Source

7. Siegel JD, Di Palma JA. Medical treatment of constipation. Vol. 18, Clinics in Colon and Rectal Surgery. 2005. p. 76–80.
Source

8. Magnesium — Consumer [Internet]. [cited 2019 Sep 22].
Source

9. Poikolainen K, Alho H. Magnesium treatment in alcoholics: A randomized clinical trial. Subst Abus Treat Prev Policy. 2008 Jan 25;3.
Source

10. Castellanos-Gutiérrez A, Sánchez-Pimienta TG, Carriquiry A, Da Costa THM, Ariza AC. Higher dietary magnesium intake is associated with lower body mass index, waist circumference and serum glucose in Mexican adults. Nutr J. 2018 Dec 5;17(1).
Source

11. Gullestad L, Dolva LØ, Søyland E, Manger AT, Falch D, Kjekshus J. Oral Magnesium Supplementation Improves Metabolic Variables and Muscle Strength in Alcoholics. Alcohol Clin Exp Res. 1992;16(5):986–90.
Source

12. Slutsky I, Abumaria N, Wu L-J, Huang C, Zhang L, Li B, et al. Enhancement of learning and memory by elevating brain magnesium. Neuron [Internet]. 2010 Jan 28 [cited 2019 Sep 5];65(2):165–77.
Source

13. Rude RK, Gruber HE. Magnesium deficiency and osteoporosis: Animal and human observations. Vol. 15, Journal of Nutritional Biochemistry. 2004. p. 710–6.
Source

14. Blancquaert L, Vervaet C, Derave W. Predicting and Testing Bioavailability of Magnesium Supplements. Nutrients. 2019 Jul 20;11(7):1663.
Source

15. Shechter M, Saad T, Shechter A, Koren-Morag N, Silver BB, Matetzky S. Comparison of magnesium status using X-ray dispersion analysis following magnesium oxide and magnesium citrate treatment of healthy subjects. Magnes Res [Internet]. 2012 Mar 1 [cited 2019 Sep 22];25(1):28–39.
Source

16. Walker AF, Marakis G, Christie S, Byng M. Mg citrate found more bioavailable than other Mg preparations in a randomised, double-blind study. Magnes Res [Internet]. 2003 Sep [cited 2019 Sep 18];16(3):183–91.
Source

17. Schuchardt JP, Hahn A. Intestinal Absorption and Factors Influencing Bioavailability of Magnesium- An Update. Curr Nutr Food Sci. 2017 Sep 27;13(4).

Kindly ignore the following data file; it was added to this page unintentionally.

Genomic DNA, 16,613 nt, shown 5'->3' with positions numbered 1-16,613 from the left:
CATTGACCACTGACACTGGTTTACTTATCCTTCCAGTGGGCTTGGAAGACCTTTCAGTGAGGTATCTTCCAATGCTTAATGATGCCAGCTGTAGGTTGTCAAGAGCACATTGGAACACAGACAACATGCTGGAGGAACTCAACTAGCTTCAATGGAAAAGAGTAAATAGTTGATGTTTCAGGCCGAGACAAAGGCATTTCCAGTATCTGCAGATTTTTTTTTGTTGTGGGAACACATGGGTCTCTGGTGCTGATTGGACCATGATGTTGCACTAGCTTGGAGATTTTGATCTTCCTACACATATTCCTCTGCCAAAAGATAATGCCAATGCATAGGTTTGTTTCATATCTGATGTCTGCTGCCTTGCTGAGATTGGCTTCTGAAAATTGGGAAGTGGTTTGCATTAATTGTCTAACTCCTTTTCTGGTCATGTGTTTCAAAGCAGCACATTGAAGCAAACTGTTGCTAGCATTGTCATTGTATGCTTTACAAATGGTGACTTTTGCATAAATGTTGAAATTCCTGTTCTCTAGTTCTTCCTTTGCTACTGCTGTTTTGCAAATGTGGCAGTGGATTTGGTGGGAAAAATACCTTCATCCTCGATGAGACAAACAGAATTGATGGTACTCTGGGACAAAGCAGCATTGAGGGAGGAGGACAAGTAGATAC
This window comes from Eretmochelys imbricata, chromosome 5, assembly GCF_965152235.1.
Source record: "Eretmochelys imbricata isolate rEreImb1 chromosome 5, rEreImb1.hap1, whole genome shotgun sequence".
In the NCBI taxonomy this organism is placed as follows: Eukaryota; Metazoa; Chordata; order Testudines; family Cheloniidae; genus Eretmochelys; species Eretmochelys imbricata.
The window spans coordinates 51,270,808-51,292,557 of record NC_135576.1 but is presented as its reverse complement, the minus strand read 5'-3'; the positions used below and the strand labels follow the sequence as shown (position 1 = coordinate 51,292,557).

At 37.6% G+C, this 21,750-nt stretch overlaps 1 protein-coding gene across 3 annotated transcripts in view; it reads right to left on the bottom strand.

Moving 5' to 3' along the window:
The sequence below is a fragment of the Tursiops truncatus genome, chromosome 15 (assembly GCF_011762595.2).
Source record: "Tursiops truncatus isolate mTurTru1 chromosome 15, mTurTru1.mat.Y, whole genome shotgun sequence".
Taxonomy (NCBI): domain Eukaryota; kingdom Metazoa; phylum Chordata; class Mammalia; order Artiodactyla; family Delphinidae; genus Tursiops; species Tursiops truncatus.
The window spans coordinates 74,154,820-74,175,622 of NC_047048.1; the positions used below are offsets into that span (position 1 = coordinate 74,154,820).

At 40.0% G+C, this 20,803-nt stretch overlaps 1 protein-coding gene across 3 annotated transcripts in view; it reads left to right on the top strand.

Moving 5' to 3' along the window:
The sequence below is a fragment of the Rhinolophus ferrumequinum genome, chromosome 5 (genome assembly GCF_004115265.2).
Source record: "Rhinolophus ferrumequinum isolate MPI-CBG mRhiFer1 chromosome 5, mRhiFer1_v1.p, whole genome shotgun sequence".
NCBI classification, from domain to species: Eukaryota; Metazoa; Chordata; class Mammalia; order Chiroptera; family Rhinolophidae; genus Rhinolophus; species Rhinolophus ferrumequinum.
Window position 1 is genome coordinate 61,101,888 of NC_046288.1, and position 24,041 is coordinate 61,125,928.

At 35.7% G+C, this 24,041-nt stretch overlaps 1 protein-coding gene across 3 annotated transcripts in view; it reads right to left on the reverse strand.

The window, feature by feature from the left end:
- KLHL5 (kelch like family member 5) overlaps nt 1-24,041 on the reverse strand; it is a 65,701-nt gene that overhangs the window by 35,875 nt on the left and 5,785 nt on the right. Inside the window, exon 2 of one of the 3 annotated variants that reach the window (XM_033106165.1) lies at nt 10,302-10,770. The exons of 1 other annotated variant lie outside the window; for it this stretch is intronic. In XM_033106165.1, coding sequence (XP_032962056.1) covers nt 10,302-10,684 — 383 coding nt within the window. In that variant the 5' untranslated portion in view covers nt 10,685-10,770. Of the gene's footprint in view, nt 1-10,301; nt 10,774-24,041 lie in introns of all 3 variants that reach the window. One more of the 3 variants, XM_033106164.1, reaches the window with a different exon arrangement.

Source

18. Selected abstracts of The 11th Hungarian Magnesium Symposium. Magnes Res. 2019 Aug 2;22(2):97–111.
Source

19. Lindberg JS, Zobitz MM, Poindexter JR, Pak CY. Magnesium bioavailability from magnesium citrate and magnesium oxide. J Am Coll Nutr [Internet]. 1990 Feb [cited 2019 Sep 18];9(1):48–55.
Source

20. DiNicolantonio JJ, O’Keefe JH, Wilson W. Subclinical magnesium deficiency: A principal driver of cardiovascular disease and a public health crisis. Vol. 5, Open Heart. BMJ Publishing Group; 2018.
Source

21. Rude RK, Gruber HE. Magnesium deficiency and osteoporosis: Animal and human observations. Vol. 15, Journal of Nutritional Biochemistry. 2004. p. 710–6.
Source

22. Bertinato J, Xiao CW, Ratnayake WMN, Fernandez L, Lavergne C, Wood C, et al. Lower serum magnesium concentration is associated with diabetes, insulin resistance, and obesity in South Asian and white Canadian women but not men. Food Nutr Res. 2015 May 5;59.
Source

23. Al Alawi AM, Majoni SW, Falhammar H. Magnesium and Human Health: Perspectives and Research Directions. Vol. 2018, International Journal of Endocrinology. Hindawi Limited; 2018.
Source

24. Razzaque MS. Magnesium: Are we consuming enough? Vol. 10, Nutrients. MDPI AG; 2018.
Source

25. USDA Food Composition Databases [Internet]. [cited 2019 Sep 1].
Source

26. Gómez C, Sastre A. Tabla de recomendaciones (normativas y recomendaciones nutricionales SEOM). Soporte Nutr en el paciente oncológico [Internet]. 2002;317–22.
Source

27. Jahnen-Dechent W, Ketteler M. Magnesium basics. Vol. 5, CKJ: Clinical Kidney Journal. 2012.
Source

28. Schwalfenberg GK, Genuis SJ. The Importance of Magnesium in Clinical Healthcare. Scientifica (Cairo). 2017;2017.
Source

Why you can trust me?

Artículo de revista científica
Is It Safe To Take Expired Supplements? | HealthCentral [Internet]. [cited 2019 Sep 22].
Go to source
Artículo de revista científica
Golam Masum Akond ASM, Crawford H, Berthold J, Talukder ZI, Hossain K. Minerals (Zn, Fe, Ca and Mg) and antinutrient (Phytic Acid) constituents in common bean. Am J Food Technol. 2011;6(3):235–43.
Go to source
Artículo de revista científica
Magnesium Citrate: Side Effects, Dosages, Treatment, Interactions, Warnings [Internet]. [cited 2019 Sep 22].
Go to source
Artículo de revista científica
Wakai E, Ikemura K, Sugimoto H, Iwamoto T, Okuda M. Risk factors for the development of hypermagnesemia in patients prescribed magnesium oxide: a retrospective cohort study. J Pharm Heal Care Sci. 2019 Dec;5(1).
Go to source
Artículo científico de Pubmed
Khan MS, Zahid S, Ishaq M. Fatal Hypermagnesemia: An acute ingestion of Epsom Salt in a patient with normal renal function. Casp J Intern Med. 2018;9(4):413–5.
Go to source